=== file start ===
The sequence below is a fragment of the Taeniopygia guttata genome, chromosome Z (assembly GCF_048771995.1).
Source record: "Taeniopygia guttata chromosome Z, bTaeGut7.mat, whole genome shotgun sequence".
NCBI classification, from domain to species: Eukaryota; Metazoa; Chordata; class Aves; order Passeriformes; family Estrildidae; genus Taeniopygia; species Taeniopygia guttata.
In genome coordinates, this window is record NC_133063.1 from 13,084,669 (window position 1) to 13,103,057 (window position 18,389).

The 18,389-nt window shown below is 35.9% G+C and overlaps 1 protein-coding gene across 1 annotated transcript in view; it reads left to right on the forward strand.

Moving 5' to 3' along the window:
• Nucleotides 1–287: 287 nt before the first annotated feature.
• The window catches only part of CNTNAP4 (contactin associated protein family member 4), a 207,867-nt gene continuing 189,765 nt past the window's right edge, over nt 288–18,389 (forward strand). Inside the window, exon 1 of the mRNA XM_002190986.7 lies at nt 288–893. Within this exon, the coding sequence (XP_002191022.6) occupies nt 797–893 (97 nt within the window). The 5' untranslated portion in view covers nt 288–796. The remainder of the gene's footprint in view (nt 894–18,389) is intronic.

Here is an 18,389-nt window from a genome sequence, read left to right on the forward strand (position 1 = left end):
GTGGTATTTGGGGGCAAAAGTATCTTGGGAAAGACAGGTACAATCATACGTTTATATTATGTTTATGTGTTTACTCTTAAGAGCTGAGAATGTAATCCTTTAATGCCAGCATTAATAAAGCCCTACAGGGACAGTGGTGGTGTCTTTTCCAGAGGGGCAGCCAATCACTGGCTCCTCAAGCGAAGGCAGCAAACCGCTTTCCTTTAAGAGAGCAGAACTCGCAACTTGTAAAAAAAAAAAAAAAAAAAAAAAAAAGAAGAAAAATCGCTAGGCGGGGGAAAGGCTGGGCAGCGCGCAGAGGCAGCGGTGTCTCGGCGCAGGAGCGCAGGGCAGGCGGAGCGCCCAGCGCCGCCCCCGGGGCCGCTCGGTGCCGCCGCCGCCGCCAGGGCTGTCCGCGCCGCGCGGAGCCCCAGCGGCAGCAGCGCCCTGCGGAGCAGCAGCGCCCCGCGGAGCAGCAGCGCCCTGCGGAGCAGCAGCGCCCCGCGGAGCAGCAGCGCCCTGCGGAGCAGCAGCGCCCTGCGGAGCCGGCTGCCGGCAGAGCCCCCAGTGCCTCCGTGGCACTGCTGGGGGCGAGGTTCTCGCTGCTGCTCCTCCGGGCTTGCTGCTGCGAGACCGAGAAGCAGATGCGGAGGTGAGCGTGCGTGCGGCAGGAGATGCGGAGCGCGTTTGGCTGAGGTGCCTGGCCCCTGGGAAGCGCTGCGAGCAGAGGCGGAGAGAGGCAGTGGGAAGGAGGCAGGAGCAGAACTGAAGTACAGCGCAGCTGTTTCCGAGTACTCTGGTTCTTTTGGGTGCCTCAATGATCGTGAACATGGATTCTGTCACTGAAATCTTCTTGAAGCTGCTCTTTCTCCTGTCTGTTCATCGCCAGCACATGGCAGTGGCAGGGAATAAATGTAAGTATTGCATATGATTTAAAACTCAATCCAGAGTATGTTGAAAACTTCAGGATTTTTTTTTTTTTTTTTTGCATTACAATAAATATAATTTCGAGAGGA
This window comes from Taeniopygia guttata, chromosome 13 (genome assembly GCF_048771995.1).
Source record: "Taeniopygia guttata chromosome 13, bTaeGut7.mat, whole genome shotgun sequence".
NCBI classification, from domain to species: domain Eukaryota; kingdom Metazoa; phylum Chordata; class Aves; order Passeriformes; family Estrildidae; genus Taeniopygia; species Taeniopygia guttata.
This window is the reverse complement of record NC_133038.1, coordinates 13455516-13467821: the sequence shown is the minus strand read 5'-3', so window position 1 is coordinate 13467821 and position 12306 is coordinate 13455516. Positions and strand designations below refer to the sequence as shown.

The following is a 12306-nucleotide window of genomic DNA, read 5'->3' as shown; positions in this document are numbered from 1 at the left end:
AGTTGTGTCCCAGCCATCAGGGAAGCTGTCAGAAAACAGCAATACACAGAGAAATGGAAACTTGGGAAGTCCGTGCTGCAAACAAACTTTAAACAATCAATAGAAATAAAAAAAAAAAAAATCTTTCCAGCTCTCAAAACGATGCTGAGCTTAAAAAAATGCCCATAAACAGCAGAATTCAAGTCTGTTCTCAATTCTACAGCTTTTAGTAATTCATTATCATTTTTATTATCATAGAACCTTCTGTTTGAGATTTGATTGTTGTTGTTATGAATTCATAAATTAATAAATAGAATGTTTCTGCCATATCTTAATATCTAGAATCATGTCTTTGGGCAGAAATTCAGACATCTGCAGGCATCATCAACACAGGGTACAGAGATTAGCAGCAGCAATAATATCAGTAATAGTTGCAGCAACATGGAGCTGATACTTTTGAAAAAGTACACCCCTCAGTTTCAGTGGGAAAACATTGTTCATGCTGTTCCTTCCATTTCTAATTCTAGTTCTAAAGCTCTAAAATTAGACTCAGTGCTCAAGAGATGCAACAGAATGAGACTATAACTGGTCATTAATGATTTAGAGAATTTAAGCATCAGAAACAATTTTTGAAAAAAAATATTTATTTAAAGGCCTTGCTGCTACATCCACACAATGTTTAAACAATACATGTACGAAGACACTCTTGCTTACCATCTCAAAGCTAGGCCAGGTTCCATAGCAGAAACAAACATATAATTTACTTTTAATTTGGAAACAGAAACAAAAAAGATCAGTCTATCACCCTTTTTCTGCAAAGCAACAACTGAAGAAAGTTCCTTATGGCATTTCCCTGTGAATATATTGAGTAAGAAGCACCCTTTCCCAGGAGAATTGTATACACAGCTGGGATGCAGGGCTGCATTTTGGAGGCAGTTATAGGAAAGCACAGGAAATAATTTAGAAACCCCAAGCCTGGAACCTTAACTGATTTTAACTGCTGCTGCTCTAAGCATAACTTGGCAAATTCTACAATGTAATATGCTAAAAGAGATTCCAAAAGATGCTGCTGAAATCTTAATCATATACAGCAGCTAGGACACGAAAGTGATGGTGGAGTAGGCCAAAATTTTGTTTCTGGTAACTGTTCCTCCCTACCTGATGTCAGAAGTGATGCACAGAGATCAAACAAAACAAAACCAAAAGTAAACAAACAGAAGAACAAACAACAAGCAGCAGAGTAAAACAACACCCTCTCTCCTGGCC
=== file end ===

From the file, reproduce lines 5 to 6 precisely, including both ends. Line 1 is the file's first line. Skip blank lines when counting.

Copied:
The 18,389-nt window shown below is 35.9% G+C and overlaps 1 protein-coding gene across 1 annotated transcript in view; it reads left to right on the forward strand.

Moving 5' to 3' along the window: